Time per request:       15247.644 [ms] (mean)
Time per request:       1524.764 [ms] (mean, across all concurrent requests)
Transfer rate:          3.79 [Kbytes/sec] received

Less than one request per second? That surely doesn't seem right. I chose /codes because the content does not depend on any sort of external service or expensive server-side processing (as described in an earlier post). Manually browsing to this same URL also feels much faster than one request per second. There's something fishy going on here.

I thought that there might be something off with my server configuration, so in order to rule out a concurrency issue, I decided to benchmark a single request:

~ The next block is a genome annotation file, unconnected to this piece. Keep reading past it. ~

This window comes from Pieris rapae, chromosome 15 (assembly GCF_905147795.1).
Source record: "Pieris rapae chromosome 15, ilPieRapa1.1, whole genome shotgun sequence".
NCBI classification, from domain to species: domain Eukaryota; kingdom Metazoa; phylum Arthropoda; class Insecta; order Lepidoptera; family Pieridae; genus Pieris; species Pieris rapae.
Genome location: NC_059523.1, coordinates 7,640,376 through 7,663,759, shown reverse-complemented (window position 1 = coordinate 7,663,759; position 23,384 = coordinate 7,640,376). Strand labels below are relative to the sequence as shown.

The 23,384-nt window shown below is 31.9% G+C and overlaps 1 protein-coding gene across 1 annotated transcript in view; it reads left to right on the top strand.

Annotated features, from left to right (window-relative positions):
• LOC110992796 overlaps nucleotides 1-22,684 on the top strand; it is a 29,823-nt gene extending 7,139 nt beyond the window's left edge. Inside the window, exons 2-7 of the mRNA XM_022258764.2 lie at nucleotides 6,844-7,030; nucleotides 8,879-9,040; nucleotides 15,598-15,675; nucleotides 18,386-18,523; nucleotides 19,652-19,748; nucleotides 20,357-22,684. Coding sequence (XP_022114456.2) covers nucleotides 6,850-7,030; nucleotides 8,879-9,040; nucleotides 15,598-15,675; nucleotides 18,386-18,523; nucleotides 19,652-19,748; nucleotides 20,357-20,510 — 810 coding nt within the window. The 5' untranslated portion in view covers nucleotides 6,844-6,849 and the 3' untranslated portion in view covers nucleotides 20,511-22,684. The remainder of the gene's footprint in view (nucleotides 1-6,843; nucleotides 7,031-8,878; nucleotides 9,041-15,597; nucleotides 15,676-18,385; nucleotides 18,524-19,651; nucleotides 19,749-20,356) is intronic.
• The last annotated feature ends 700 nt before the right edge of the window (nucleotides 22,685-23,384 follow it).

ab -n 1 -c 1

I expected this page to load in less than 200ms. That seems reasonable for a light page that has no external dependencies, and doesn't even hit a database. Instead, I got this:

Concurrency Level:      1
Time taken for tests:   15.090 seconds
Complete requests:      1
Failed requests:        0
Write errors:           0
Total transferred:      5925 bytes
HTML transferred:       5669 bytes
Requests per second:    0.07 [#/sec] (mean)
Time per request:       15089.559 [ms] (mean)
Time per request:       15089.559 [ms] (mean, across all concurrent requests)
Transfer rate:          0.38 [Kbytes/sec] received

Over 15 seconds to render a single page‽ Clearly, this isn't what's actually happening on my site. I can confirm this with a browser, or very objectively with time and curl:

$ time curl -s > /dev/null

real  0m0.122s
user  0m0.000s
sys   0m0.010s